For example, take a minor league baseball player that has some rotator cuff tendinopathy but wants to get to the big leagues. Many of these guys are barely making ends meet trying to get to the majors and keep their dream alive. As a medical professional you have an obligation to try to help them get there. It's about trust with your athletes. They need to be able to trust that you have their best interest at heart. For some, it will be as easy as educating them. For others you will have to show them day in and day out that you care.
Another thing you will have to understand is that they have a certain way of doing things. Many times if you are a new clinician in their lives they are going to be reluctant to change. Thats okay. It's your job to figure out if what they are doing is absolutely putting them at risk or if it's just not perfectly optimal. Trying to force change is surely a way to get them to not trust you. Many times when that is the case you can let their team (or agent, or front office) know this so that your communication is on point. You may be able to change their way of doing things over time but don't try to force things.
Coaching and cueing is definitely important when dealing with your athletes. Don't forget that your attitude and demeanor play a larger role. Read each athlete and understand what drives them and what THEY want. You may not always agree with them but you can't help them if they don't trust you.
Why is it important to study biomechanics of different sports? Simple, to train them the right way. If you don't know what your end goal is then its hard to create a great program. Understanding how one pitches or hits can be crucial to their program. For baseball its quite easy, the pitch is one of the most studied movement out there. Check out this guest post on Eric Cressey's website for Albert Pujols swing biomechanics for an impressive read.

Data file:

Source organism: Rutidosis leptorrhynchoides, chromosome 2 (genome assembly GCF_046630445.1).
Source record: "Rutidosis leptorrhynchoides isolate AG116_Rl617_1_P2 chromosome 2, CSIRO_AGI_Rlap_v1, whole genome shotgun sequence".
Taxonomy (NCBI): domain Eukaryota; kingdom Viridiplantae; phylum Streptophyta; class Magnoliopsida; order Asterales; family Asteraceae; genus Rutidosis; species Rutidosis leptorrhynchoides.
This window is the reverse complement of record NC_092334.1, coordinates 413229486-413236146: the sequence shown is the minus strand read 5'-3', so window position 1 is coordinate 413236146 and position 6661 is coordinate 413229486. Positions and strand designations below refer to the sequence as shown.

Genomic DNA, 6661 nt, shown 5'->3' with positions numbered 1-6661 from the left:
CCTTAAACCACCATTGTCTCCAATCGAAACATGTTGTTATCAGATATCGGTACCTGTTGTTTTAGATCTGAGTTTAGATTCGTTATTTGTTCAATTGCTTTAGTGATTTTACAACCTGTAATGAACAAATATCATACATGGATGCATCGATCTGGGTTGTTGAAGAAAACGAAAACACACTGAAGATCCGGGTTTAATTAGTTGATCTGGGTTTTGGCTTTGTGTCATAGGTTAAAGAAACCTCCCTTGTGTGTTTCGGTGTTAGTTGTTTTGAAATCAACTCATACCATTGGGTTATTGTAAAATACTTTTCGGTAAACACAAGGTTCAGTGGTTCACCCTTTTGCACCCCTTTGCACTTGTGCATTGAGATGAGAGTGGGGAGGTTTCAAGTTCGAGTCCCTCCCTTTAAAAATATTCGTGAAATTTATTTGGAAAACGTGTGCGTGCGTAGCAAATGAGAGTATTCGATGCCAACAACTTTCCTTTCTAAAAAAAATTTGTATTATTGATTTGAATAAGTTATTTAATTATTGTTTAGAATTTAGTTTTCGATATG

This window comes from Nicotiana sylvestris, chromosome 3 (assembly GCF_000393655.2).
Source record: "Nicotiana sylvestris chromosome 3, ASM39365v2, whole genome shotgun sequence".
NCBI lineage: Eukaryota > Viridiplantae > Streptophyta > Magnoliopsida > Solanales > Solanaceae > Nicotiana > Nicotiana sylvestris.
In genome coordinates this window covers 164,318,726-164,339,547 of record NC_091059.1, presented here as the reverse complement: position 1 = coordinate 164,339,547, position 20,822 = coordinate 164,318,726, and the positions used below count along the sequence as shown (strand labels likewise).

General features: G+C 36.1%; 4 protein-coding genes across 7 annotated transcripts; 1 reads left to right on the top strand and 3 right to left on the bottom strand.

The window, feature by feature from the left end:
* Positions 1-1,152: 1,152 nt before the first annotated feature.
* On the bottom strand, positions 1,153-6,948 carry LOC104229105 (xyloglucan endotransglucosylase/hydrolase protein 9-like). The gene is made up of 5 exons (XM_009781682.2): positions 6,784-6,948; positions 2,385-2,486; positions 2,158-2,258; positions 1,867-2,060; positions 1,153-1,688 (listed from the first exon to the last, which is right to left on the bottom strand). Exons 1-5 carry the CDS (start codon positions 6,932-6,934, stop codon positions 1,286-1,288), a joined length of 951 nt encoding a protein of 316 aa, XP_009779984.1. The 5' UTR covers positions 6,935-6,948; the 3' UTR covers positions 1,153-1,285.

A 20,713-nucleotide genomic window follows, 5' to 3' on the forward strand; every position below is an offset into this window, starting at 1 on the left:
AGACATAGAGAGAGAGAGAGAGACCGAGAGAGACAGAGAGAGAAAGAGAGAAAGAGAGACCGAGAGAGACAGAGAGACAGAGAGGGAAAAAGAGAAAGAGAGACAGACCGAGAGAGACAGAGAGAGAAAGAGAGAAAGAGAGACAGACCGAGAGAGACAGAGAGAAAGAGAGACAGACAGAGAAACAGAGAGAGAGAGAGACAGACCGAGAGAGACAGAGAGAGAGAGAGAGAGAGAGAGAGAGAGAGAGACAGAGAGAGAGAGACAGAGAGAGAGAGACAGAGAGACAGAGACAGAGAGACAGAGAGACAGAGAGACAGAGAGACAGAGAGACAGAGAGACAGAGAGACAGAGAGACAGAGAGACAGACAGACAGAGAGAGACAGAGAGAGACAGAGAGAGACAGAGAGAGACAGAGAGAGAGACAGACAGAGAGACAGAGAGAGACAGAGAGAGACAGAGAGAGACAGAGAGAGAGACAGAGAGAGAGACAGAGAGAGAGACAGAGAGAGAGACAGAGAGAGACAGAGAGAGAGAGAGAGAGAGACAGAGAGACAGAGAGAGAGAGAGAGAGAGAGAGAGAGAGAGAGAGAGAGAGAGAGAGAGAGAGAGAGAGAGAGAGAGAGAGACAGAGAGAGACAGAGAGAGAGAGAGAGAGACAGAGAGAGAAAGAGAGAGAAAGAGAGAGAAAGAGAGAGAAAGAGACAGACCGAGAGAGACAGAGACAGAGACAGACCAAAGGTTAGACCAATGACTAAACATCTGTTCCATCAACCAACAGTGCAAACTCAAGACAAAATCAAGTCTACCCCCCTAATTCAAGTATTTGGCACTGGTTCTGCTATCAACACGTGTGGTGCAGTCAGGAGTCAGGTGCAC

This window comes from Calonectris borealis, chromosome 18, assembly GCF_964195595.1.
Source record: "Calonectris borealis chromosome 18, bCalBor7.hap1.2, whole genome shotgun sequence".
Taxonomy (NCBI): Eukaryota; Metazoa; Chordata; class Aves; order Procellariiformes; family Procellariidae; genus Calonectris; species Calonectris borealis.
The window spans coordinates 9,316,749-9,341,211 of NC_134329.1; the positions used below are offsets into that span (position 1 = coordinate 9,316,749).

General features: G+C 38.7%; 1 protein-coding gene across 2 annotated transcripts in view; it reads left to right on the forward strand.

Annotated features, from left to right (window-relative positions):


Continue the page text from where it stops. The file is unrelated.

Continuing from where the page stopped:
Brian was recently featured in an article talking about soft tissue mobility and the importance of distinguishing stretching benefits and soft tissue mobility benefits. Check it out!
Really great video on sleeping positions below by Kelly. Sleeping positions is one of the first things I ask with my cervical and shoulder patients because it often plays a role. Furthermore, just by adjusting a sleeping position can help a patient get temporary relief to get more out of therapy. Kelly does a good job explaining sleeping positions and correctives with the first rib which can often be a culprit of poor sleeping and poor posture.
In everyday practice it is easy to forget how important mobility in all three planes of motion can be. Even so, its common among rehab professionals to forget about how important this is to our athletic population. Too often we hang out in the sagittal plane and mobilize without considering other planes of motion. Yet our players rarely ever stay in one plane of motion.
So how do we make this easy? What can we do to help create triplanar mobility exercises? Arm drivers. Using arm and trunk movements can create those other two planes of motion quickly. So how do you do this? Lets take a basic half kneeling hip flexor stretch for example. The key components to this stretch are to keep the core engaged (decreasing lumbar lordosis) and involved glute contracted (back leg). This on it's own could be a good stretch. But now lets add another plane of motion. Lets have the involved side arm reach overhead while holding that stretch (see picture). Another way to gain planes of motion is trunk twist. Both of these ways helps the mobility exercise add components.
Now that you have an example of how to add planes of motion to your mobility exercises, I encourage you to play around with different drivers to gain planes of motion.
See more advanced mobility assessments and correctives in our Insider Access Page.